Wang Shu was officially honored with architecture's most coveted recognition, the Pritzker Prize, in a ceremony in Beijing on May 25 where he was awarded with the bronze medallion and a $100,000 grant. Shu is the first Chinese architect to receive the award, and the prize marks a turning point for Shu's studio, Amateur Architecture, which he runs with his wife Lu Wenyu out of Hangzhou. Responsible for a number of large cultural and social projects in his native country, Wang Shu has become known for work that is "deeply rooted in its context and yet universal." Some of Wang Shu's most well known projects include the Library of Wenzheng College at Suzhou University, the Ningbo Contemporary Art Museum, the Ningbo History Museum, phase 1 and 2 of the Xingshan Campus of the China Academy of Art, and the Vertical Courtyard Apartments. Shu is also the head of the Architecture Department of the China Academy of Art.
Wang Shu is the first Chinese architect to be awarded with the Pritzker Architecture Prize. Shu is a 48-year-old architect whose architectural practice, Amateur Architecture Studio, is based in Hangzhou. Wang earned his first degree in architecture at the Nanjing Institute of Technology Department of Architecture in 1985, and then three years later he received his Masters Degree from the same institute. From there he went to work for the Zhejiang Academy of Fine Arts in Hangzhou doing research on the environment and architecture in relation to the renovation of old buildings.
In 1990 he completed his first architectural work – a 3,600 square meter Youth Center in Haining, but it was not until 1997 when he and his wife, Lu Wenyu, founded their professional practice, which they named Amateur Architecture Studio. Although he is certainly no amateur, Wang named it thus because the definition of amateur means someone who does something purely out of pleasure rather than it just being work. Three years later in 2000, he completed his first major project, the Library of Wenzheng College at Suzhou University. Over the next decade Wang and his firm have completed a number of large-scale projects including museums, apartment buildings, and university campuses.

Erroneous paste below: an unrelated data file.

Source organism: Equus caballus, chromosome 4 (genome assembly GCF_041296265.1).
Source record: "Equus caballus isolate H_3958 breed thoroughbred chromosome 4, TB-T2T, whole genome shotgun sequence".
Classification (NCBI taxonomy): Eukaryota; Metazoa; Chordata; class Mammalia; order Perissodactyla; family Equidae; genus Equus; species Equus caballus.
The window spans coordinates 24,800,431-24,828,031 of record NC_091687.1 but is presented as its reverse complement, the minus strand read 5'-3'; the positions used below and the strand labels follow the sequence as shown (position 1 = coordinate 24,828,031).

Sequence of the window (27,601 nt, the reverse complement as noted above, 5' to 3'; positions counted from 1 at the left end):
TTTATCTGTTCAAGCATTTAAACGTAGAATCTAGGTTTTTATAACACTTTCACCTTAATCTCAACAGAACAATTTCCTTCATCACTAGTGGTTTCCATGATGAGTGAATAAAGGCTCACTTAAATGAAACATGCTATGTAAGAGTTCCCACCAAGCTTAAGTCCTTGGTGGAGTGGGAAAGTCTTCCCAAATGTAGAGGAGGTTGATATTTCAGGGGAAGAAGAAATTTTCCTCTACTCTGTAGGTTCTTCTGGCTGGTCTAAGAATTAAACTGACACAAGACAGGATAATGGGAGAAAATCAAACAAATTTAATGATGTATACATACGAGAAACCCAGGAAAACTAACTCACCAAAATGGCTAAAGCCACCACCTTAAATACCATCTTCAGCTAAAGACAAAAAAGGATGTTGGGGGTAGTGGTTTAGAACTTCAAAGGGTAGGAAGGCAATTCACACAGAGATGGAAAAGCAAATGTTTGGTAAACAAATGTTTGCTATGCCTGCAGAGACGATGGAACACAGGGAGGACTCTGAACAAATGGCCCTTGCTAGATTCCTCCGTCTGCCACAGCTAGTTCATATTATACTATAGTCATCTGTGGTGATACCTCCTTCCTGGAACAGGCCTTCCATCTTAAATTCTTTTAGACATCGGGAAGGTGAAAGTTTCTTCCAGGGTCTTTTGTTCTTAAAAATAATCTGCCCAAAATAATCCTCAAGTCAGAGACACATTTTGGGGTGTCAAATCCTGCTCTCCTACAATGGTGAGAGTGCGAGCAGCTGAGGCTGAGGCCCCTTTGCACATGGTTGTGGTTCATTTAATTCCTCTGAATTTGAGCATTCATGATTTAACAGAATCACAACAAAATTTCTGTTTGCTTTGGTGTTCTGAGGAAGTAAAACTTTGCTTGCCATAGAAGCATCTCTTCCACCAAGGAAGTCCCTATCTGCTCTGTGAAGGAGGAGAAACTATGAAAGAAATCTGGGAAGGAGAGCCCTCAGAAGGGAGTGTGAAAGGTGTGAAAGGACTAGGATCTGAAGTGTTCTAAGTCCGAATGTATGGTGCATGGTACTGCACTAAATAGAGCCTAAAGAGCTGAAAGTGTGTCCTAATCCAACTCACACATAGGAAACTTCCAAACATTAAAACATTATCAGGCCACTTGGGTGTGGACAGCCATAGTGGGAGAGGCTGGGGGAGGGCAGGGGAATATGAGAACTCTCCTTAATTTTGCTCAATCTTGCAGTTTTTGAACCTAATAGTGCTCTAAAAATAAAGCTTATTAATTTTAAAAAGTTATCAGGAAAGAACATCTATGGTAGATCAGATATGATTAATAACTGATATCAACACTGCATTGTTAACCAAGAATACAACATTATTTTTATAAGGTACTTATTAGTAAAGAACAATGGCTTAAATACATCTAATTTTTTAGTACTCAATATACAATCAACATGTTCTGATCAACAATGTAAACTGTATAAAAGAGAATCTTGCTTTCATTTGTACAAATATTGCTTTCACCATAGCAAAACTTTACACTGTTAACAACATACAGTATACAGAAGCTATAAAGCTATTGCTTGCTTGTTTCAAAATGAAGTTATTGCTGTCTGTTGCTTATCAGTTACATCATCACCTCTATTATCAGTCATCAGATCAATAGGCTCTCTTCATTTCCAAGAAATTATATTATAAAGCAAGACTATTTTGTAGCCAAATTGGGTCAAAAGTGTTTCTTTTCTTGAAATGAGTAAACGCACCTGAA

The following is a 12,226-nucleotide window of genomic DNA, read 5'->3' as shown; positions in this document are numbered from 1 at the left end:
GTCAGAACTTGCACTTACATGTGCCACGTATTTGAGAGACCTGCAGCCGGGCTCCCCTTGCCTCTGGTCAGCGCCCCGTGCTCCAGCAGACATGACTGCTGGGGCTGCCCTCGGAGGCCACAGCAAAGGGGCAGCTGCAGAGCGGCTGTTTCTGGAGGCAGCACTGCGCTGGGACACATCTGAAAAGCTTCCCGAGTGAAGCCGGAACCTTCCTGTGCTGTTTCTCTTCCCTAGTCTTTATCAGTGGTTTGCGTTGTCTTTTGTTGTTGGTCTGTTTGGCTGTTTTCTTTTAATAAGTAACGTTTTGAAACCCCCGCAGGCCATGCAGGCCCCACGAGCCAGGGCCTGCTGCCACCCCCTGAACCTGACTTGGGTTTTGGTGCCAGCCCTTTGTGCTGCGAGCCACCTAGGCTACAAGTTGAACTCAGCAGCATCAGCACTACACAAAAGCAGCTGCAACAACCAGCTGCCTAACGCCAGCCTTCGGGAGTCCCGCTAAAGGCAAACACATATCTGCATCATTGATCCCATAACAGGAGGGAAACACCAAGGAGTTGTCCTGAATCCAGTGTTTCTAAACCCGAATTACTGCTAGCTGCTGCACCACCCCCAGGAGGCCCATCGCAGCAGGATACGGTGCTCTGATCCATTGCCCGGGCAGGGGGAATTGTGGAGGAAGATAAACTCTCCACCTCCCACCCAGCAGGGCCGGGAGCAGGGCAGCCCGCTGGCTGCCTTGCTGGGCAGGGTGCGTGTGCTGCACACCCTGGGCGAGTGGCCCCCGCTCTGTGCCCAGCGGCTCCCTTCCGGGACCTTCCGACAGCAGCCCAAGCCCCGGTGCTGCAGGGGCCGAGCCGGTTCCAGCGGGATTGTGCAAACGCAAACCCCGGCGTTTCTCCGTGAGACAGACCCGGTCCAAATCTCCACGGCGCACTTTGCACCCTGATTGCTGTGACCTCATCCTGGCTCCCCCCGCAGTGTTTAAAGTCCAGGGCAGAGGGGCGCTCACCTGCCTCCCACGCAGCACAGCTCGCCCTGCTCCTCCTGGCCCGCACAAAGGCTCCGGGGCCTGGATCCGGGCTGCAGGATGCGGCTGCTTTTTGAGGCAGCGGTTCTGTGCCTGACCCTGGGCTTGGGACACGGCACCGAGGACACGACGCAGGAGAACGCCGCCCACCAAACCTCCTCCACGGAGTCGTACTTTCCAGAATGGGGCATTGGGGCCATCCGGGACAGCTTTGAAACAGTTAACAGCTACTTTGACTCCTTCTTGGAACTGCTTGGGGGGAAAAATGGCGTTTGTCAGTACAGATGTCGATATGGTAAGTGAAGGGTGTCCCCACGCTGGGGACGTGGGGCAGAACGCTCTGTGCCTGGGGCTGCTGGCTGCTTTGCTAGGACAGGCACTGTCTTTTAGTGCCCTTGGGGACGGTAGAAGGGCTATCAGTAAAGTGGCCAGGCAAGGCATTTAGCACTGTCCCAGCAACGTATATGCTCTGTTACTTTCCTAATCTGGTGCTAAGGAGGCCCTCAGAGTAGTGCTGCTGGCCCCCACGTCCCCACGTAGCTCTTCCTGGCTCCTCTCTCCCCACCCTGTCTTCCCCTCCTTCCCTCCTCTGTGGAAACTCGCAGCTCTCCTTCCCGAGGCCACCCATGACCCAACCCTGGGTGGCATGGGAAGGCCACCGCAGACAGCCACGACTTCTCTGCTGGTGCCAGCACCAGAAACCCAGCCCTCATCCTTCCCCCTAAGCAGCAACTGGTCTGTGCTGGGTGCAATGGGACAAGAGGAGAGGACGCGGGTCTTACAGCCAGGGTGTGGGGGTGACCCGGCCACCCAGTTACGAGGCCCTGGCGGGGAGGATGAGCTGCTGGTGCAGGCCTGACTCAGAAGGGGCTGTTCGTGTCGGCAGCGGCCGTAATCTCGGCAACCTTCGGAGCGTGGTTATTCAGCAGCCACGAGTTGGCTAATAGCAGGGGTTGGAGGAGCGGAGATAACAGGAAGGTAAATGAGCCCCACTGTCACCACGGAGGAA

The Pritzker Prize panel stated: “The fact that an architect from China has been selected by the jury, represents a significant step in acknowledging the role that China will play in the development of architectural ideals. In addition, over the coming decades China’s success at urbanization will be important to China and to the world. This urbanization, like urbanization around the world, needs to be in harmony with local needs and culture. China’s unprecedented opportunities for urban planning and design will want to be in harmony with both its long and unique traditions of the past and with its future needs for sustainable development.”
Throughout his work Wang has paid close attention to the environment, the building’s relationship to its site and surroundings, and the use of materials. In his project for the Xingshan Campus of the China Academy of Art, he salvaged over two million tiles from demolished traditional houses to cover the roofs of the campus buildings. Since 2000, Wang Shu has been the head of the Architecture Department of the China Academy of Art in Hangzhou. Last year, he became the first Chinese architect to hold the position of “Kenzo Tange Visiting Professor” at the Harvard Graduate School of Design. He has been a frequent visiting professor at UCLA, Harvard, the University of Texas, and the University of Pennsylvania. He has also received other awards including the 2004 Architecture Art Award of China, a Holcim Award for Sustainable Construction in the Asia-Pacific region, the 2010 Schelling Architecture Prize, and the 2011 French Gold Medal from the Academy of Architecture.
Upon learning of his award, Wang Shu said, “This is really a big surprise. I am tremendously honored to receive the Pritzker architecture Prize. I suddenly realized that I’ve done many things over the last decade. It proves that earnest hard work and persistence lead to positive outcomes.”
Lead Photo by Romain Milan